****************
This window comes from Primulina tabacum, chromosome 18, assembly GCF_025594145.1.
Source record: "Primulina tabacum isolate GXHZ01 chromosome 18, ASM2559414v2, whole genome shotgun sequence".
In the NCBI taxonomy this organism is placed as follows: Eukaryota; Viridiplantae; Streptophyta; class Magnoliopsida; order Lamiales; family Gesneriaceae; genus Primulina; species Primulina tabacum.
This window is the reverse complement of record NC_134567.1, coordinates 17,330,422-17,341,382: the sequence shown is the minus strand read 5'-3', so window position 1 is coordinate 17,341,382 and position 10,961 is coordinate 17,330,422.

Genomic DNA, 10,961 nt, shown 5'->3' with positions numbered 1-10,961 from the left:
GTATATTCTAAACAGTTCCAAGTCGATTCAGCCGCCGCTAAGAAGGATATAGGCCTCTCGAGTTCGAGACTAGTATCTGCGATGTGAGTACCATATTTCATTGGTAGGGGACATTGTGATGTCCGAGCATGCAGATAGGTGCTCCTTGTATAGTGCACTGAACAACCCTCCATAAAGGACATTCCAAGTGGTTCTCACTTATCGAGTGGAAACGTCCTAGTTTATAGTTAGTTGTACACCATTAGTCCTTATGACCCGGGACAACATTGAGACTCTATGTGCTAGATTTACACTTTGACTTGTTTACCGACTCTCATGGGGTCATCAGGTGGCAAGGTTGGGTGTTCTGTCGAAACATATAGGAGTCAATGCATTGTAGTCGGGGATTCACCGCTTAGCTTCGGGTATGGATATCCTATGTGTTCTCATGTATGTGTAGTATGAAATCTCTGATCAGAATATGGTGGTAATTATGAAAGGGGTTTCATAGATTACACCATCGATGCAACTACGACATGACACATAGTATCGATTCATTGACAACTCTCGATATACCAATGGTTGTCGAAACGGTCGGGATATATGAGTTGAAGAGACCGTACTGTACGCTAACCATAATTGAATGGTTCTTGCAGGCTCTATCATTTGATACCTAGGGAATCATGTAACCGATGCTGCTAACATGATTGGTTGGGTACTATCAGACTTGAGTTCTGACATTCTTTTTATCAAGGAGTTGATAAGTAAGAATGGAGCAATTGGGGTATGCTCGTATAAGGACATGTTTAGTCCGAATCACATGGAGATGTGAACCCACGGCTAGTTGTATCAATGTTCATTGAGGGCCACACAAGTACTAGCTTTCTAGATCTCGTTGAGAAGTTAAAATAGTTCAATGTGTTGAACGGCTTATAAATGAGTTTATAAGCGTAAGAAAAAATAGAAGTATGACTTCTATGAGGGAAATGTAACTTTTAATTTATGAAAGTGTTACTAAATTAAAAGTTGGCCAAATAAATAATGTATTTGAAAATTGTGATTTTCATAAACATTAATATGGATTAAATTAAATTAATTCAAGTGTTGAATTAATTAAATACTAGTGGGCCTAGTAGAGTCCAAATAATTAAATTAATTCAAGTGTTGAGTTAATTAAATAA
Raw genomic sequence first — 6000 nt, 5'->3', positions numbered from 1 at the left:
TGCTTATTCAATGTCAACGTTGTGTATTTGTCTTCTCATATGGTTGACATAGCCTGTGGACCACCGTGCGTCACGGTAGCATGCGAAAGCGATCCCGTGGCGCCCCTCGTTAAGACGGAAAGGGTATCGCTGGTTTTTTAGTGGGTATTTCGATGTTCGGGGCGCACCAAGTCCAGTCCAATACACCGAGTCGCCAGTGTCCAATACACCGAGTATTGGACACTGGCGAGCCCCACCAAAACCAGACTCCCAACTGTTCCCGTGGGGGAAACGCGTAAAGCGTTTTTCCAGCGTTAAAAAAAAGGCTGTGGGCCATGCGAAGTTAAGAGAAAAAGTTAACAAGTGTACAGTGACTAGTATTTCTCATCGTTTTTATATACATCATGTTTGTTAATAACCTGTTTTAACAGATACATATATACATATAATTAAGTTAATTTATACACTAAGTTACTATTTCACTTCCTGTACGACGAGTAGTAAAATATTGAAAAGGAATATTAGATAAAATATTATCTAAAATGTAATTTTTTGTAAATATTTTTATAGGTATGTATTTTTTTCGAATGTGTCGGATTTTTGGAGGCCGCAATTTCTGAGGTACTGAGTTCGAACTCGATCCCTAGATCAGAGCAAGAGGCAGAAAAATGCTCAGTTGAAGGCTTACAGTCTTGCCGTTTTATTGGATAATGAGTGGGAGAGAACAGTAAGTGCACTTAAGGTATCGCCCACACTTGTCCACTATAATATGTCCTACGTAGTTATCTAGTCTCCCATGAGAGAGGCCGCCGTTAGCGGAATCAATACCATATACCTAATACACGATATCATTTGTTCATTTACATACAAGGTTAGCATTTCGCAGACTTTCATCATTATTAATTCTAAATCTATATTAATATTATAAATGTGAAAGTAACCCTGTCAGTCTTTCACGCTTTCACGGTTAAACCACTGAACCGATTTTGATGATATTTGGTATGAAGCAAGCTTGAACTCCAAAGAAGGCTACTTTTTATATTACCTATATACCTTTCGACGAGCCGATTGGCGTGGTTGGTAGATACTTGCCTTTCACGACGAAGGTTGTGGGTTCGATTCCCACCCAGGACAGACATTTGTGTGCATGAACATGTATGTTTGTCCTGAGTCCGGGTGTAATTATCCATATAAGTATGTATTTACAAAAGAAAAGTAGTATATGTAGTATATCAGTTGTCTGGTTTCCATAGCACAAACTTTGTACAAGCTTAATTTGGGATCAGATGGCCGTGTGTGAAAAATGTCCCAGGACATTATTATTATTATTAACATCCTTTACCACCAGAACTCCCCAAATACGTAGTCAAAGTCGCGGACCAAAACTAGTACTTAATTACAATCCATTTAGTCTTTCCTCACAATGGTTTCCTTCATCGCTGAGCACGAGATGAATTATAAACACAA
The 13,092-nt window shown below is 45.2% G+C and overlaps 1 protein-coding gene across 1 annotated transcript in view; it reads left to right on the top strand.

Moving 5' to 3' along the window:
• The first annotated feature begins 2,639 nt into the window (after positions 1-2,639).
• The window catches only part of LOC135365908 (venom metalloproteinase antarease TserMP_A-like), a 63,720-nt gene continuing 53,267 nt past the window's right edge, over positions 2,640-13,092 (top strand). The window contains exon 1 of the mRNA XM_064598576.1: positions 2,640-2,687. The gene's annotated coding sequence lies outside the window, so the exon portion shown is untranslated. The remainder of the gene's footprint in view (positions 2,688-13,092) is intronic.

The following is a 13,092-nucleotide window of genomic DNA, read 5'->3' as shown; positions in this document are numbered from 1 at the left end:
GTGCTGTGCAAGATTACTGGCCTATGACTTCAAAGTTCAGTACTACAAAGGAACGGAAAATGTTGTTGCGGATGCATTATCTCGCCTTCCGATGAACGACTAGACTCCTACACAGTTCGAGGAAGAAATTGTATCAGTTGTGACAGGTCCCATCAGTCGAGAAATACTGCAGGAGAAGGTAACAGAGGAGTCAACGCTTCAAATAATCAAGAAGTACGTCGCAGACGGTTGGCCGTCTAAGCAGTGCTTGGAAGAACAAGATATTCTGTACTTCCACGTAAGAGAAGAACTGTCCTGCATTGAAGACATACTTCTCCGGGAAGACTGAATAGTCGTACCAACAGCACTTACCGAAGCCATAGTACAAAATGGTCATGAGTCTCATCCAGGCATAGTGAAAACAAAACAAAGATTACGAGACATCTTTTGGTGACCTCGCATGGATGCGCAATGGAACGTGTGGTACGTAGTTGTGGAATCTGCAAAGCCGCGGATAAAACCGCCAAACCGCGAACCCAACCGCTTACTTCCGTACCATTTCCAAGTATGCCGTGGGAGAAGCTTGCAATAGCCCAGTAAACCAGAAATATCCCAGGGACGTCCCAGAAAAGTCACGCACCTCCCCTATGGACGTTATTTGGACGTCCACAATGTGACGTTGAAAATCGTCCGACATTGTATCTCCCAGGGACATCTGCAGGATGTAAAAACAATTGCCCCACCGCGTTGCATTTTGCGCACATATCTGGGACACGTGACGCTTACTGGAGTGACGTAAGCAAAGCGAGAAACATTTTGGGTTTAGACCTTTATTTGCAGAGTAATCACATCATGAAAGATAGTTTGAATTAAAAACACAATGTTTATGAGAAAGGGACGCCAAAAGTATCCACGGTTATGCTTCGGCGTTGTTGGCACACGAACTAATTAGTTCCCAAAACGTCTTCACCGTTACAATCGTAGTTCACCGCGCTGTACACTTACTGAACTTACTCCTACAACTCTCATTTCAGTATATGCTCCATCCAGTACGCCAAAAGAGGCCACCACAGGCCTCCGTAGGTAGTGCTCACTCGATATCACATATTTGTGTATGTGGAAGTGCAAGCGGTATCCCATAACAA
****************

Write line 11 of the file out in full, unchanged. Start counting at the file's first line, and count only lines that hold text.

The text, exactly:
• The first annotated feature begins 2,639 nt into the window (after positions 1-2,639).